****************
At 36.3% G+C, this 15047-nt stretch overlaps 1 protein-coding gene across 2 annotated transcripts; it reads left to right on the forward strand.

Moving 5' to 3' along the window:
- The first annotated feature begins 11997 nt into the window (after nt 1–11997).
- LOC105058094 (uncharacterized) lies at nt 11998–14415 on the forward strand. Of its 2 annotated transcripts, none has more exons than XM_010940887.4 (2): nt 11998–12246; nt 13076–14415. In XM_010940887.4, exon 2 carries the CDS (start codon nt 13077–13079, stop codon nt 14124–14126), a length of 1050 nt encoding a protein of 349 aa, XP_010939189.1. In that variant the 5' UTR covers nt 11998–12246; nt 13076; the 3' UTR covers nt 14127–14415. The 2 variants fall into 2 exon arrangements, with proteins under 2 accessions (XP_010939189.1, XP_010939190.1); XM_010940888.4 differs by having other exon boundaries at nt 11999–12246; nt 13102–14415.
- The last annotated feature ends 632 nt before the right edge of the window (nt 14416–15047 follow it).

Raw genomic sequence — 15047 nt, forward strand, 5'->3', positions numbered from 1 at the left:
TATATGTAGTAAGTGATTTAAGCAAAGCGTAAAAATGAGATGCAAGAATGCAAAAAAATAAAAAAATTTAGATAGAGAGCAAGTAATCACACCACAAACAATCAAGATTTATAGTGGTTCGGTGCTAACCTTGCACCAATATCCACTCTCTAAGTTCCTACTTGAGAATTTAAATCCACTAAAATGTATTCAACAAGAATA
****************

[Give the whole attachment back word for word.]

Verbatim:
At 36.3% G+C, this 15047-nt stretch overlaps 1 protein-coding gene across 2 annotated transcripts; it reads left to right on the forward strand.

Moving 5' to 3' along the window:
- The first annotated feature begins 11997 nt into the window (after nt 1–11997).
- LOC105058094 (uncharacterized) lies at nt 11998–14415 on the forward strand. Of its 2 annotated transcripts, none has more exons than XM_010940887.4 (2): nt 11998–12246; nt 13076–14415. In XM_010940887.4, exon 2 carries the CDS (start codon nt 13077–13079, stop codon nt 14124–14126), a length of 1050 nt encoding a protein of 349 aa, XP_010939189.1. In that variant the 5' UTR covers nt 11998–12246; nt 13076; the 3' UTR covers nt 14127–14415. The 2 variants fall into 2 exon arrangements, with proteins under 2 accessions (XP_010939189.1, XP_010939190.1); XM_010940888.4 differs by having other exon boundaries at nt 11999–12246; nt 13102–14415.
- The last annotated feature ends 632 nt before the right edge of the window (nt 14416–15047 follow it).

Raw genomic sequence — 15047 nt, forward strand, 5'->3', positions numbered from 1 at the left:
TATATGTAGTAAGTGATTTAAGCAAAGCGTAAAAATGAGATGCAAGAATGCAAAAAAATAAAAAAATTTAGATAGAGAGCAAGTAATCACACCACAAACAATCAAGATTTATAGTGGTTCGGTGCTAACCTTGCACCAATATCCACTCTCTAAGTTCCTACTTGAGAATTTAAATCCACTAAAATGTATTCAACAAGAATA